Testing

SQL Server: key-value store table and hash index

Hash indexes are used as entry points for memory-optimized tables; both features were introduced in SQL Server 2014. Let's look at index performance in scenario "key-value store".

Scenario and environment

The table stores a significant volume (about 10 millions rows) of pairs key-value. The key is of integer type and the value is a small random string.

The table store is used :

  • random read of a value from a key
  • random update of a value by a key

We will tests the scenario for the following types of table :

Happy tickets benchmark

Some countries have integer numbers printed on the transport tickets, for example, in ex-USSR. The ticket is "happy" when the sum of the first half of digits equals to the second one. Then you should eat it and make a wish.

Example:

123456 and 111222 are not happy tickets
123123 and 123222 are the happy tickets

Sorted map vs hashed map

In theory, hash map structure should be very fast on retrieving by key operations, close to O(1) like for an array. A sorted map (keys are sorted) should be O(log2 N) instead. The following test checks the difference.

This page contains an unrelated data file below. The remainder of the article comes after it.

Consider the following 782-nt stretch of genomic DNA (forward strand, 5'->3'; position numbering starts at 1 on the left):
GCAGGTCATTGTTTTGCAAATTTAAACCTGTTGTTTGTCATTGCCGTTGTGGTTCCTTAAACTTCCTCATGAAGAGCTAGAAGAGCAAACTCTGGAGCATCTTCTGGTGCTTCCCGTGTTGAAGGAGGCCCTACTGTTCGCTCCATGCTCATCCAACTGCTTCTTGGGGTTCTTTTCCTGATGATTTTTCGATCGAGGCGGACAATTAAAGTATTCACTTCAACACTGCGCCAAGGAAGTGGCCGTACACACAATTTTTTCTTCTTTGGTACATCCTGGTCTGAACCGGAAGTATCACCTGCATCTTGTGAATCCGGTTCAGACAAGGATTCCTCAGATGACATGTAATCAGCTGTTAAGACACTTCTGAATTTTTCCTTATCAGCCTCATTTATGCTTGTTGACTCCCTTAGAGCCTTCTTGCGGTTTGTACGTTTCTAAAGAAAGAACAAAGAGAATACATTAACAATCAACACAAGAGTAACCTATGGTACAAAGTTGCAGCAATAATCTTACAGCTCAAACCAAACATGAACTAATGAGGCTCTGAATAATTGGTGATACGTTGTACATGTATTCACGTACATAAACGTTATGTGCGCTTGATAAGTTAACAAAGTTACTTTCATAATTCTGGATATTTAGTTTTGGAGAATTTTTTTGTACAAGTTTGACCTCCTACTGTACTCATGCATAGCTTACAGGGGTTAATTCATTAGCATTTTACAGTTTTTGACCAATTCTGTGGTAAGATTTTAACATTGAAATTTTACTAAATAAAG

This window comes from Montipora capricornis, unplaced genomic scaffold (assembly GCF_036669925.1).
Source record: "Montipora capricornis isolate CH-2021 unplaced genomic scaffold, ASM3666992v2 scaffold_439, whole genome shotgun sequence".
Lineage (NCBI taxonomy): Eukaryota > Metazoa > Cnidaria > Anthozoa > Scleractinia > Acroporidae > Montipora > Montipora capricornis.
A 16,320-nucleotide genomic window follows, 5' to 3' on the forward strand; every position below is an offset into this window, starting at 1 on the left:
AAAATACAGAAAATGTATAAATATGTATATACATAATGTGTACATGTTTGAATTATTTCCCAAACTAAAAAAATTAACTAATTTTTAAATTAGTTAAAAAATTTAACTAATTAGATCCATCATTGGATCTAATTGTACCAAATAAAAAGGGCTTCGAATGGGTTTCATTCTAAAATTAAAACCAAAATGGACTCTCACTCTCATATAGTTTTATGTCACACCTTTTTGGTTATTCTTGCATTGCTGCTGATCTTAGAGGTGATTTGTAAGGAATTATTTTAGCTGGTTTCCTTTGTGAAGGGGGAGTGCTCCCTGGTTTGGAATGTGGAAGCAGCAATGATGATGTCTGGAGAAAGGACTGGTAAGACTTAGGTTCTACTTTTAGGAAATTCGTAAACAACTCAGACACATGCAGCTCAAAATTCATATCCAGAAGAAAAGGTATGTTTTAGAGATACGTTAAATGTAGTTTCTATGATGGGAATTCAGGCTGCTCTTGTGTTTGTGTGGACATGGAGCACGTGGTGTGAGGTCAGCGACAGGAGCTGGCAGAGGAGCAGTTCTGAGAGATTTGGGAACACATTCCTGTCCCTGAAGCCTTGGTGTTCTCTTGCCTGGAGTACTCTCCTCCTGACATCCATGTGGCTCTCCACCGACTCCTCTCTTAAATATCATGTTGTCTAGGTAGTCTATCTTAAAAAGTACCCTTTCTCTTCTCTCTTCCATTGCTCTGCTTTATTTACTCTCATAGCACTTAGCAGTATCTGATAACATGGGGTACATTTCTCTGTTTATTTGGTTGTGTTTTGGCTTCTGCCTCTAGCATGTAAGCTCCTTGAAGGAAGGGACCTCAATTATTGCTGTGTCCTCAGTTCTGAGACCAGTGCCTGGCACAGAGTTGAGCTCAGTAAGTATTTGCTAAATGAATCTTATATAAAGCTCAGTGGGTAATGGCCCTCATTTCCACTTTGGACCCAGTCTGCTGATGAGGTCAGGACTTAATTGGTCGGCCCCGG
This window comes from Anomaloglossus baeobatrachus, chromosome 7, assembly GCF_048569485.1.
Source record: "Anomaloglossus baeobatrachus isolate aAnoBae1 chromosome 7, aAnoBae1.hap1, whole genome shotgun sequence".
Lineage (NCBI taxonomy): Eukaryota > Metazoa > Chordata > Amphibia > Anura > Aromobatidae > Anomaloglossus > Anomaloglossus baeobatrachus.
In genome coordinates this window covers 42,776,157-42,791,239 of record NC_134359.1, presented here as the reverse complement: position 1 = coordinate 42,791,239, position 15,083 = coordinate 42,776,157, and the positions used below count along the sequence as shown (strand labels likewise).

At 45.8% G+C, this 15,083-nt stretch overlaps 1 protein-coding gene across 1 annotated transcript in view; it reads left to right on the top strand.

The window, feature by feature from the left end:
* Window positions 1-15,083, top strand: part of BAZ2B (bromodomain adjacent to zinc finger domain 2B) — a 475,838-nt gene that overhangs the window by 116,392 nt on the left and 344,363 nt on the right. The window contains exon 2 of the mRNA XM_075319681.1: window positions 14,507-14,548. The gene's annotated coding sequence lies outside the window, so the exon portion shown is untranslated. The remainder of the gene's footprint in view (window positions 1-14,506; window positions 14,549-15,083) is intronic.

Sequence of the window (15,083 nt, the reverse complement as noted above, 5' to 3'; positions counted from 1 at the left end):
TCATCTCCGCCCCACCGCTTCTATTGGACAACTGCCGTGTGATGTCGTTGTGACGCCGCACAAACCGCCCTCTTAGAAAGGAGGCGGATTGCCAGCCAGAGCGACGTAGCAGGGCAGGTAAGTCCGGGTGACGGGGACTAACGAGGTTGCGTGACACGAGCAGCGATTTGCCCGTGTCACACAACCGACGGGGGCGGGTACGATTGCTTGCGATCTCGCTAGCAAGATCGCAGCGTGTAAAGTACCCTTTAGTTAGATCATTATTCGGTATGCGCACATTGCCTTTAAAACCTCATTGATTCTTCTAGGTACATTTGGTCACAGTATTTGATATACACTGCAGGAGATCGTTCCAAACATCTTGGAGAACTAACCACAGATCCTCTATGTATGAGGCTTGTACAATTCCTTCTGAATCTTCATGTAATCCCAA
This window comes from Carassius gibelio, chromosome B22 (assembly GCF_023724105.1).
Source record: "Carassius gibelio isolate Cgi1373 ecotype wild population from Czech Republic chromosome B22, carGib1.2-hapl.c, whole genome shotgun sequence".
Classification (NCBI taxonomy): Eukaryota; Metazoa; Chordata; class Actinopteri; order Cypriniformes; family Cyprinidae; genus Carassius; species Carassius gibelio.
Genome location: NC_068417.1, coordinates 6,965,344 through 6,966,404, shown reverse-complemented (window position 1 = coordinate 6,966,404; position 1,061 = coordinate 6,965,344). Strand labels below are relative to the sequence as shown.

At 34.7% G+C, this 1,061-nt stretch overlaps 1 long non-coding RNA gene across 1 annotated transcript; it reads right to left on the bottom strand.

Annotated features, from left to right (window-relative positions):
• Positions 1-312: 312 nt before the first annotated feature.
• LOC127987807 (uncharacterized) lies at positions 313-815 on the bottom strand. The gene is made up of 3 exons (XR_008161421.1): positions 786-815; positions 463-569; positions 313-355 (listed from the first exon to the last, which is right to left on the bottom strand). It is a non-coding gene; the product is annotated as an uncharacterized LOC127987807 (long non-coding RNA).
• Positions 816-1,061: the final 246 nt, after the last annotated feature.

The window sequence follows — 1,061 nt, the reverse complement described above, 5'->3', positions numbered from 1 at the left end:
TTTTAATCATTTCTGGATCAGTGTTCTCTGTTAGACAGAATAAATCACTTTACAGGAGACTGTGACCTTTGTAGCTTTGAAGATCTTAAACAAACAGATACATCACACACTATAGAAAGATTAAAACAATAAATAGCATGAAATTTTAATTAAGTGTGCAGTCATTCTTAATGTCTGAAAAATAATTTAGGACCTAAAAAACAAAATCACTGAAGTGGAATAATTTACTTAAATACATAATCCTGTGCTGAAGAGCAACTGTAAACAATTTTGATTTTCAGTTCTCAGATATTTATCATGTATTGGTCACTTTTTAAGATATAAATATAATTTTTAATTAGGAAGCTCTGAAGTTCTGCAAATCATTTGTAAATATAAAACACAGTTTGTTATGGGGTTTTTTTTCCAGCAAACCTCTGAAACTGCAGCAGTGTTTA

Common scenario

We will use one tester class per type of tested structure. The keys are string[10] and are generated randomly in prepared array to avoid additional checks whether the key exists or not.

Delphi and Free Pascal bencmark: array vs TList vs dynamic array

Let's perform a simple benchmark testing the random and sequential access to arrays and lists. I would like to compare:

  • static array with predefined size (allocated on stack)
  • TList container class (allocated on heap)
  • dynamic array (allocated on heap)
  • generic Delphi TList or Free Pascal TFPGList (allocated on heap)

I use an array/list of 10M elements of integer and varaint data type. You can change the type definition in "type" section if need to test other cases.

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